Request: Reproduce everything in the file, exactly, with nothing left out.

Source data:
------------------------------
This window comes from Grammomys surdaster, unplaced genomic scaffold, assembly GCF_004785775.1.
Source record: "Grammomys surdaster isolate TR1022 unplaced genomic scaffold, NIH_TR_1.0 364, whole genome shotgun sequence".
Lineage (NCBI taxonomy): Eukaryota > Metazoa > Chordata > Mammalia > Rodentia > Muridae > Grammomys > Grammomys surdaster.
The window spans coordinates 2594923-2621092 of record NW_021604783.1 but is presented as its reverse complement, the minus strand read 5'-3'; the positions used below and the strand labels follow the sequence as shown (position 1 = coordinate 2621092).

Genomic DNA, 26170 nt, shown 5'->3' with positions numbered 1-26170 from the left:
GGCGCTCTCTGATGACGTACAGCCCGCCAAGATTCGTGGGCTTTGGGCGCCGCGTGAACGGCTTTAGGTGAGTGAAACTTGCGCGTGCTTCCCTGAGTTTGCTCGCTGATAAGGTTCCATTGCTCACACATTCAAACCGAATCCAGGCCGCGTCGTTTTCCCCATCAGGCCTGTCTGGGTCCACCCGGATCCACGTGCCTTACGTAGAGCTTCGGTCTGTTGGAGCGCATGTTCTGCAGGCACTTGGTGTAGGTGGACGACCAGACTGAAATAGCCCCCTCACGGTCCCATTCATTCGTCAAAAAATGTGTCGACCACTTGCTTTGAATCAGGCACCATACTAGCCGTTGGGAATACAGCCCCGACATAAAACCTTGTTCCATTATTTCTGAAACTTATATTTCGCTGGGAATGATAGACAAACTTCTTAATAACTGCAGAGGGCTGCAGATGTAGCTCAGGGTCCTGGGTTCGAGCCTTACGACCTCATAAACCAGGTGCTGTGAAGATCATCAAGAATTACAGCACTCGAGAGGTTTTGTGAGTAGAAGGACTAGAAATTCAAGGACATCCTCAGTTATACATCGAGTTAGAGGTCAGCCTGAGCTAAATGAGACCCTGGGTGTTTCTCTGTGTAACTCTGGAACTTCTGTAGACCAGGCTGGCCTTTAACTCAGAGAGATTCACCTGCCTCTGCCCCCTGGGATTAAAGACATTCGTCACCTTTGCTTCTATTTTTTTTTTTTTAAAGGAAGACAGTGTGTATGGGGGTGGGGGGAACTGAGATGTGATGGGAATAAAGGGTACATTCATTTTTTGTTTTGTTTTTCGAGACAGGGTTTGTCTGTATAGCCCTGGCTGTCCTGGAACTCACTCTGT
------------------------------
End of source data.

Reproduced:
This window comes from Grammomys surdaster, unplaced genomic scaffold, assembly GCF_004785775.1.
Source record: "Grammomys surdaster isolate TR1022 unplaced genomic scaffold, NIH_TR_1.0 364, whole genome shotgun sequence".
Lineage (NCBI taxonomy): Eukaryota > Metazoa > Chordata > Mammalia > Rodentia > Muridae > Grammomys > Grammomys surdaster.
The window spans coordinates 2594923-2621092 of record NW_021604783.1 but is presented as its reverse complement, the minus strand read 5'-3'; the positions used below and the strand labels follow the sequence as shown (position 1 = coordinate 2621092).

Genomic DNA, 26170 nt, shown 5'->3' with positions numbered 1-26170 from the left:
GGCGCTCTCTGATGACGTACAGCCCGCCAAGATTCGTGGGCTTTGGGCGCCGCGTGAACGGCTTTAGGTGAGTGAAACTTGCGCGTGCTTCCCTGAGTTTGCTCGCTGATAAGGTTCCATTGCTCACACATTCAAACCGAATCCAGGCCGCGTCGTTTTCCCCATCAGGCCTGTCTGGGTCCACCCGGATCCACGTGCCTTACGTAGAGCTTCGGTCTGTTGGAGCGCATGTTCTGCAGGCACTTGGTGTAGGTGGACGACCAGACTGAAATAGCCCCCTCACGGTCCCATTCATTCGTCAAAAAATGTGTCGACCACTTGCTTTGAATCAGGCACCATACTAGCCGTTGGGAATACAGCCCCGACATAAAACCTTGTTCCATTATTTCTGAAACTTATATTTCGCTGGGAATGATAGACAAACTTCTTAATAACTGCAGAGGGCTGCAGATGTAGCTCAGGGTCCTGGGTTCGAGCCTTACGACCTCATAAACCAGGTGCTGTGAAGATCATCAAGAATTACAGCACTCGAGAGGTTTTGTGAGTAGAAGGACTAGAAATTCAAGGACATCCTCAGTTATACATCGAGTTAGAGGTCAGCCTGAGCTAAATGAGACCCTGGGTGTTTCTCTGTGTAACTCTGGAACTTCTGTAGACCAGGCTGGCCTTTAACTCAGAGAGATTCACCTGCCTCTGCCCCCTGGGATTAAAGACATTCGTCACCTTTGCTTCTATTTTTTTTTTTTTAAAGGAAGACAGTGTGTATGGGGGTGGGGGGAACTGAGATGTGATGGGAATAAAGGGTACATTCATTTTTTGTTTTGTTTTTCGAGACAGGGTTTGTCTGTATAGCCCTGGCTGTCCTGGAACTCACTCTGT